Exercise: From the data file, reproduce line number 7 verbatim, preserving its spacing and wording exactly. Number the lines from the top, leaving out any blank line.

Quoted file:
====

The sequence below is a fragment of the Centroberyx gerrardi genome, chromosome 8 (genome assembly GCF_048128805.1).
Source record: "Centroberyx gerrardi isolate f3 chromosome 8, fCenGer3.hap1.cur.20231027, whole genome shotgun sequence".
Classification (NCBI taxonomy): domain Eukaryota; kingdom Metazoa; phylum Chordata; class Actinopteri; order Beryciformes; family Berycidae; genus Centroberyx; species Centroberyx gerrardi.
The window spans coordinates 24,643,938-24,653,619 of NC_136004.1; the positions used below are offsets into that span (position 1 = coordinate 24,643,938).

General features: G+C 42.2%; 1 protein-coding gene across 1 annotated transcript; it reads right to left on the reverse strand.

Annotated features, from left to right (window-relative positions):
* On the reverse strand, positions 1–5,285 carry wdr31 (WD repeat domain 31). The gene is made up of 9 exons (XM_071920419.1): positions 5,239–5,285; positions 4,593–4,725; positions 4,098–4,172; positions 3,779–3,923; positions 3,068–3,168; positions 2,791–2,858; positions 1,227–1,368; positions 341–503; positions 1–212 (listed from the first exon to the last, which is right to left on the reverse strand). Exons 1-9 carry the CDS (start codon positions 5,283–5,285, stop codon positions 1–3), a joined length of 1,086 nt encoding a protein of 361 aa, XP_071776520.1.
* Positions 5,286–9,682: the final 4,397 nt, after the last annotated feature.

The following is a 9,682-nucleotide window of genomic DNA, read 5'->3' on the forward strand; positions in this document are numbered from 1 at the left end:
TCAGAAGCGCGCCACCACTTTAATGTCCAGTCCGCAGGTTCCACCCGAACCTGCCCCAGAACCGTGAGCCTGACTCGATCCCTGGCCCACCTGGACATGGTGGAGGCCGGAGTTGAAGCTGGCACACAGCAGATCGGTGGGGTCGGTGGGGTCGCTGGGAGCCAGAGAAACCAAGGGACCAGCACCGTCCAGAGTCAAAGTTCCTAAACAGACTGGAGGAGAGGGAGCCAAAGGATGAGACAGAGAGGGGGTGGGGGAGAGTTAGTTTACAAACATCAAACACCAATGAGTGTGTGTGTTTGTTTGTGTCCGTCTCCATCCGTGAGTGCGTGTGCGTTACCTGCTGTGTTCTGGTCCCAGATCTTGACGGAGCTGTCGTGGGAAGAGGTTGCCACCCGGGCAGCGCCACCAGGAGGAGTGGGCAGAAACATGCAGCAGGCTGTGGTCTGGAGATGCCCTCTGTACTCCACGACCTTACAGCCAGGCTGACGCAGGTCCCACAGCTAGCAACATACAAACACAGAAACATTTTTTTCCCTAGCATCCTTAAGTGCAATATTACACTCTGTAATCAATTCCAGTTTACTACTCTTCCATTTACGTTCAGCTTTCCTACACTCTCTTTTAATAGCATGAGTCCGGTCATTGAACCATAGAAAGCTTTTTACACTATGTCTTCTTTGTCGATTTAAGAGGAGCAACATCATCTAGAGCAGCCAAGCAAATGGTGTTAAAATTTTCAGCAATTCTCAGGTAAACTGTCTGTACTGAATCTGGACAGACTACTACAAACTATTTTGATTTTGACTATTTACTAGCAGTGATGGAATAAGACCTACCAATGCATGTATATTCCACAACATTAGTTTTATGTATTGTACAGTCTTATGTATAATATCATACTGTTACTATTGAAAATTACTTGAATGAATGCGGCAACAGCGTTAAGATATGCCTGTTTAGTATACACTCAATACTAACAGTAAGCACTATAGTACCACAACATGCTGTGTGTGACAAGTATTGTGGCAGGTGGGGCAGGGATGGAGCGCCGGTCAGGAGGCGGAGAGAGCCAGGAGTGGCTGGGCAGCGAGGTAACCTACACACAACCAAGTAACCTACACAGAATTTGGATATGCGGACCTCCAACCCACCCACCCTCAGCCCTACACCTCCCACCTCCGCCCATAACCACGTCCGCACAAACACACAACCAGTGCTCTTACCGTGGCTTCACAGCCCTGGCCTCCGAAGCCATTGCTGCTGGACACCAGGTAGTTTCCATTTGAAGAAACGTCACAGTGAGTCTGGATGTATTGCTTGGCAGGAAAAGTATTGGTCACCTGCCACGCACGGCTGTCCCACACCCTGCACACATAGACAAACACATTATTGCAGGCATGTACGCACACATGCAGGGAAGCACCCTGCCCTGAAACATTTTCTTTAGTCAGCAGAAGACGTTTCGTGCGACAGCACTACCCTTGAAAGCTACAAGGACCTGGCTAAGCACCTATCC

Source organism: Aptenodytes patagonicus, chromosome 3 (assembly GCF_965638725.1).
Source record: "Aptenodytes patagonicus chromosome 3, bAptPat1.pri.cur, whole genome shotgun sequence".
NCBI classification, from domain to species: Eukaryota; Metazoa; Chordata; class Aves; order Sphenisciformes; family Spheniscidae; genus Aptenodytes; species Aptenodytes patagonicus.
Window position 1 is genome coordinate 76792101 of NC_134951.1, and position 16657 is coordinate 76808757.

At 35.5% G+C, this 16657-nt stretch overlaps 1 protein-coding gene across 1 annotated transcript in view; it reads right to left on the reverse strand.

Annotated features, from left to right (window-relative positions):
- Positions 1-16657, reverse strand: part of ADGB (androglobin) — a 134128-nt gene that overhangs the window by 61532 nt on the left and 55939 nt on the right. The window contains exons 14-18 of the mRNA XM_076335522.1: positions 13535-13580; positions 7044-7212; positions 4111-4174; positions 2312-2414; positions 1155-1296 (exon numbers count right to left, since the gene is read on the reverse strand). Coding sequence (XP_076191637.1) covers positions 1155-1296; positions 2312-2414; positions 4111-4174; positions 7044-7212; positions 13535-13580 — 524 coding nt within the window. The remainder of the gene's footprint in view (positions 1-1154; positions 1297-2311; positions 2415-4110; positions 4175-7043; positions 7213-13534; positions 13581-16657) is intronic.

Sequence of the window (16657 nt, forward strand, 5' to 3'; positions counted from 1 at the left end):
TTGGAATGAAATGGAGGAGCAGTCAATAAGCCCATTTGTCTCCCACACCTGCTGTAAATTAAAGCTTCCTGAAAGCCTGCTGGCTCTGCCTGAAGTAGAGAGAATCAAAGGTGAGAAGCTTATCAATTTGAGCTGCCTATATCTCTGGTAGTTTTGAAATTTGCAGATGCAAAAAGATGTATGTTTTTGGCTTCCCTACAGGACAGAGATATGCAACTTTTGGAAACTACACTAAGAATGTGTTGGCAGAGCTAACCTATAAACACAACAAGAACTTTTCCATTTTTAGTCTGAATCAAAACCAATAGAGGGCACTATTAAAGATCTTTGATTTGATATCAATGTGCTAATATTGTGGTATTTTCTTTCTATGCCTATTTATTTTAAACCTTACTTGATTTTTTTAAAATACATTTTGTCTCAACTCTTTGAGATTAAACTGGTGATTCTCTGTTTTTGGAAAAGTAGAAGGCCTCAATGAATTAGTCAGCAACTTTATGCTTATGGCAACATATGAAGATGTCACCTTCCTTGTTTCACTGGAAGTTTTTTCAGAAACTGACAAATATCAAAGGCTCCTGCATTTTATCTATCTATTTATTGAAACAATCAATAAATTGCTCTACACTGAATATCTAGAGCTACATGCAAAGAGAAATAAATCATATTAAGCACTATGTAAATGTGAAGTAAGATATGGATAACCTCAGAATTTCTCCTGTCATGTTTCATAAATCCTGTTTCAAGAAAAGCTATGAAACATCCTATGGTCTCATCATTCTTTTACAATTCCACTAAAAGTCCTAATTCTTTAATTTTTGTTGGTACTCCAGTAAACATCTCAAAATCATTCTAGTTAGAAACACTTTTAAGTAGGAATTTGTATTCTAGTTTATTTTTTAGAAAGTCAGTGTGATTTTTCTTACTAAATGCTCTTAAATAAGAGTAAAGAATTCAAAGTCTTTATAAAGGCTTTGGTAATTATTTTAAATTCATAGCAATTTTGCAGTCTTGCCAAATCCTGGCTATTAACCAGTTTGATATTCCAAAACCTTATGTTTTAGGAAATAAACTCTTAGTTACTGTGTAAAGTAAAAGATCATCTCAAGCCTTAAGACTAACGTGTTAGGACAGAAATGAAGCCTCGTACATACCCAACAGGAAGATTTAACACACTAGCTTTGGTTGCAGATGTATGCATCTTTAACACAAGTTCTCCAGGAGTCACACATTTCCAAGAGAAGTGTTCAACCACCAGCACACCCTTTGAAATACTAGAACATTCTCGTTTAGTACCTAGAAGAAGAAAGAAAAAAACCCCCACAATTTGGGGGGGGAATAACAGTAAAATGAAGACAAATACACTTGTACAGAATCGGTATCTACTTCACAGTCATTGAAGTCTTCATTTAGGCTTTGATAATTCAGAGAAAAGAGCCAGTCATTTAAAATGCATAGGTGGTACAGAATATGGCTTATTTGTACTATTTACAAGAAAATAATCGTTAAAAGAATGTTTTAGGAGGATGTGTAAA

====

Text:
* On the reverse strand, positions 1–5,285 carry wdr31 (WD repeat domain 31). The gene is made up of 9 exons (XM_071920419.1): positions 5,239–5,285; positions 4,593–4,725; positions 4,098–4,172; positions 3,779–3,923; positions 3,068–3,168; positions 2,791–2,858; positions 1,227–1,368; positions 341–503; positions 1–212 (listed from the first exon to the last, which is right to left on the reverse strand). Exons 1-9 carry the CDS (start codon positions 5,283–5,285, stop codon positions 1–3), a joined length of 1,086 nt encoding a protein of 361 aa, XP_071776520.1.